It is easy to show that for any (Dedekind) infinite cardinal $\kappa$ we have $\aleph_0+\kappa=\kappa$.

Definition of an infinite cardinal is a cardinal such that $\aleph_0\le\kappa$. (I believe this is usually called Dedekind infinite.) We can use basically the same "Hilbert hotel argument" as in the proof of $\aleph_0+\aleph_0=\aleph_0$. This proof does not use Axiom of Choice.

With the use of AC we can show $\aleph_0\cdot\kappa=\kappa$.

We have $\kappa\le\aleph_0\cdot\kappa \le \kappa\cdot\kappa = \kappa$. Then we can use Cantor-Bernstein theorem. In the equality $\kappa\cdot\kappa = \kappa$ we are using Axiom of Choice. (See here, here or here.)

So my question is:

Can $\kappa\cdot\aleph_0=\kappa$ for every $\kappa\ge\aleph_0$ be shown in ZF (i.e., without using Axiom of Choice)?

Disclaimer: I strongly suspect that the answer to this question can be very probably found in some of the other answers on this site or can be derived as a consequence of some result related to choice mentioned in other answers. But I did not find a questions asking explicitly this. I thought it might be useful to have such question as a reference. (If not for other reason, this might help people searching for the answer to this question.)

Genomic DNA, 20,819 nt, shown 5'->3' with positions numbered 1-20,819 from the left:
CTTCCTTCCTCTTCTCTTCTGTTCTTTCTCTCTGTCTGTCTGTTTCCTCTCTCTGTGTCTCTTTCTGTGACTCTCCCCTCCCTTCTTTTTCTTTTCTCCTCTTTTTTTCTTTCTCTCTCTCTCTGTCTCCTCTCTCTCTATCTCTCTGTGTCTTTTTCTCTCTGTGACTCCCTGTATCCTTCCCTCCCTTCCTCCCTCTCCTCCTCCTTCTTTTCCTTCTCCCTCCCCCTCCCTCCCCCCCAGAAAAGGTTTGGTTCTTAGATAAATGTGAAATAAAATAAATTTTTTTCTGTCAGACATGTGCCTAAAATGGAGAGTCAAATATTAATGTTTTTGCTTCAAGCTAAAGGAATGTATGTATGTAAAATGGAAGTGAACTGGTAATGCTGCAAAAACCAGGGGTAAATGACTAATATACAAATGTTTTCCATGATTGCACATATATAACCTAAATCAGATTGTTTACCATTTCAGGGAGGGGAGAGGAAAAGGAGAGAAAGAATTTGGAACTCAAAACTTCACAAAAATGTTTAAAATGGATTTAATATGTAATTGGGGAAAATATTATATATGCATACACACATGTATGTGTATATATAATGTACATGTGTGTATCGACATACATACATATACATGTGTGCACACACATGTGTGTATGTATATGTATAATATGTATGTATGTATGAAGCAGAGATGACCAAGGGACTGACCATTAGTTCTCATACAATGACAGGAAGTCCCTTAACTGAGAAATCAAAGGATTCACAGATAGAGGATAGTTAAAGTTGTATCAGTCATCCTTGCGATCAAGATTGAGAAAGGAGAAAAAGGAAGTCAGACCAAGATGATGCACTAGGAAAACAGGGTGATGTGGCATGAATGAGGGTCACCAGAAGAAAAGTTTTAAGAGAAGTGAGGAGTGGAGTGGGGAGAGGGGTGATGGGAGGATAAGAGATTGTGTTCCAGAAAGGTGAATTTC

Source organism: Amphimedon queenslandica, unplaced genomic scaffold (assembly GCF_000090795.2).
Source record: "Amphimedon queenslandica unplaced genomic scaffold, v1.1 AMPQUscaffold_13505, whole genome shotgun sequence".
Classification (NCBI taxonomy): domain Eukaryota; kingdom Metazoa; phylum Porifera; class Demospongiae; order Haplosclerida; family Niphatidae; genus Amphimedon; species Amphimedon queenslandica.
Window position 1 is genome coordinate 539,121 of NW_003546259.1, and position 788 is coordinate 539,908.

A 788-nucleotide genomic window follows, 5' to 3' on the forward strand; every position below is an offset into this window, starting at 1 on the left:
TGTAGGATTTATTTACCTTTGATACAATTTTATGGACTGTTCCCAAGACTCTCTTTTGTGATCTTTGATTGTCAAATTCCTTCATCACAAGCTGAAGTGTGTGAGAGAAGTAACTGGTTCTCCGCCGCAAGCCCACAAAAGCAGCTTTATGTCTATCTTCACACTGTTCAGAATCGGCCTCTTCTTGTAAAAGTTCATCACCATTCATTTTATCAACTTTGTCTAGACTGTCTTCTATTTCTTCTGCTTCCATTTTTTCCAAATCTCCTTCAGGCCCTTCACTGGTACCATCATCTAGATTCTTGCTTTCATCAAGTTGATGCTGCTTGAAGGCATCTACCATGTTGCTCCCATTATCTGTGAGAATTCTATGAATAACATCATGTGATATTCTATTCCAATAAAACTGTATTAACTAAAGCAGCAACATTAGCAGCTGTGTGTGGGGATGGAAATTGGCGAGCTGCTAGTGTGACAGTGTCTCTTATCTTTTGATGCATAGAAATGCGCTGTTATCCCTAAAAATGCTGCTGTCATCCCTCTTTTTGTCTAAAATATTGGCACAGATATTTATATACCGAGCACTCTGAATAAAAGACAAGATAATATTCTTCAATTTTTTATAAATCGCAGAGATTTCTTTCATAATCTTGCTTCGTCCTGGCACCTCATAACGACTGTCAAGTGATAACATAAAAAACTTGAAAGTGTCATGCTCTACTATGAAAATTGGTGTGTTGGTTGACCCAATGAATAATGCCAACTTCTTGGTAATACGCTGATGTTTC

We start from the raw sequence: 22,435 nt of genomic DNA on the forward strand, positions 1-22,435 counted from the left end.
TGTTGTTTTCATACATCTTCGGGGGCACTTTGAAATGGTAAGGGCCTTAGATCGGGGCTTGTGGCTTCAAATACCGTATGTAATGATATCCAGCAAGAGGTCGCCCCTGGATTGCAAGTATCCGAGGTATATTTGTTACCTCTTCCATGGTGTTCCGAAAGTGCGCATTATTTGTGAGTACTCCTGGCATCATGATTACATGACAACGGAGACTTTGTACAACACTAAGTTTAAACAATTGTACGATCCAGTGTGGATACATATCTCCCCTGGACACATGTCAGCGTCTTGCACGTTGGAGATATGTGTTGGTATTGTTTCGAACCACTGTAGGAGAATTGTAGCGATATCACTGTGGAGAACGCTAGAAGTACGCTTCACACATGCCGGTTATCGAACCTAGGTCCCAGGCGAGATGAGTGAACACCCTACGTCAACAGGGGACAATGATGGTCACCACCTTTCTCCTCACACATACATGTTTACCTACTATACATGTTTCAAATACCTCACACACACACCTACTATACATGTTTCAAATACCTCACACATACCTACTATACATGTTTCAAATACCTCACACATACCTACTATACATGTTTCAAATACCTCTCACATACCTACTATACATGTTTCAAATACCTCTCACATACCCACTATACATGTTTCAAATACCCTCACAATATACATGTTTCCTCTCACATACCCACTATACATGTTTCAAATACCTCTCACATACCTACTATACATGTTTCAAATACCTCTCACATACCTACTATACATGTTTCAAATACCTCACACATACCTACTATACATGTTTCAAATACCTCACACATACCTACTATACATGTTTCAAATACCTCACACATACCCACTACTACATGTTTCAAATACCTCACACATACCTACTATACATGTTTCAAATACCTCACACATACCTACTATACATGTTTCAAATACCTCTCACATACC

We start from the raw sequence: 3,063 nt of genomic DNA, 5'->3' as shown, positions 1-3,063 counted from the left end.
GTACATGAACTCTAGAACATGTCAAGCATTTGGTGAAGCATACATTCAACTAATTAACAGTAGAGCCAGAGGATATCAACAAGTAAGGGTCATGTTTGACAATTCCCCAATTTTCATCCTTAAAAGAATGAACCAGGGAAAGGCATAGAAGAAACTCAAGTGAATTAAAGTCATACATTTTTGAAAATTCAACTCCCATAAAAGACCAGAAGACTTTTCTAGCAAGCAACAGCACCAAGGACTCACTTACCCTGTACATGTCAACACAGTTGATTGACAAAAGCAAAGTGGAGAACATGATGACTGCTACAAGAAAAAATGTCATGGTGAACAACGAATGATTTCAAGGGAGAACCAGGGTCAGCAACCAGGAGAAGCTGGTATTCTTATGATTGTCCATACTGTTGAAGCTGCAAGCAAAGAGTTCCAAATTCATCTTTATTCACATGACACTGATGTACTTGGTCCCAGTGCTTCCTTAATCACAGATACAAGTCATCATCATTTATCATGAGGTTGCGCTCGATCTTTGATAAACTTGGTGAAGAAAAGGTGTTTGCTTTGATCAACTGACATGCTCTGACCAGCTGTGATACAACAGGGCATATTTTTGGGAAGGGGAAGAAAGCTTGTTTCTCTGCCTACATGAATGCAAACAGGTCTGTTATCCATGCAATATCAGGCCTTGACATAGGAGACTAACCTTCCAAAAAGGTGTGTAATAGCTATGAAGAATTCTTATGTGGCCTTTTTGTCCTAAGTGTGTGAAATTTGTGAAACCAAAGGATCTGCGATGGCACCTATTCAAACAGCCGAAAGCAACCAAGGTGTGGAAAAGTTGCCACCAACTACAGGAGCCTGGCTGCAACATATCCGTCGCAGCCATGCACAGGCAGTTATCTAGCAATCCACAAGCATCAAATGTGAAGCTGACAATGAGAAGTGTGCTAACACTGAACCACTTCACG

• 1
    $\begingroup$ We can't show in ZF that $\aleph_0+\kappa=\kappa$. If we take $\kappa$ to be so called infinite Dedekind-finite cardinality, then we don't have $\aleph_0\leq\kappa$, so mentioned equality cannot hold. Same goes for multiplication. $\endgroup$ – Wojowu Jan 4 '15 at 8:49
  • 1
    $\begingroup$ @Wojowu I should have made it clearer, but I took $\aleph_0\le\kappa$ for the definition of infinite cardinal. (I should probably wrote Dedekind infinite to make that clear.) I have edited the post. Thanks for pointing this out. $\endgroup$ – Martin Sleziak Jan 4 '15 at 8:55

No, take any infinite Dedekind finite set $a$ and consider $X=a\cup\omega$. Then $X\times\omega$ has a strictly larger cardinality than $X$.

To see that simply note that it embeds two copies of $a$, whereas $X$ can only embed one.

More generally, we can show that $a+b=a$ if and only if $a+b\cdot\aleph_0=a$ without using the axiom of choice. This means that $a\cdot\aleph_0=a$ implies that $a+a=a$, something which is not true, even if we assume arbitrarily large $\sf DC_\kappa$ holds.

(The above can be concluded since the existence of $\kappa^+$-amorphous sets is consistent with $\sf DC_\kappa$.)

| cite | improve this answer | |

Your Answer

By clicking “Post Your Answer”, you agree to our terms of service, privacy policy and cookie policy

Not the answer you're looking for? Browse other questions tagged or ask your own question.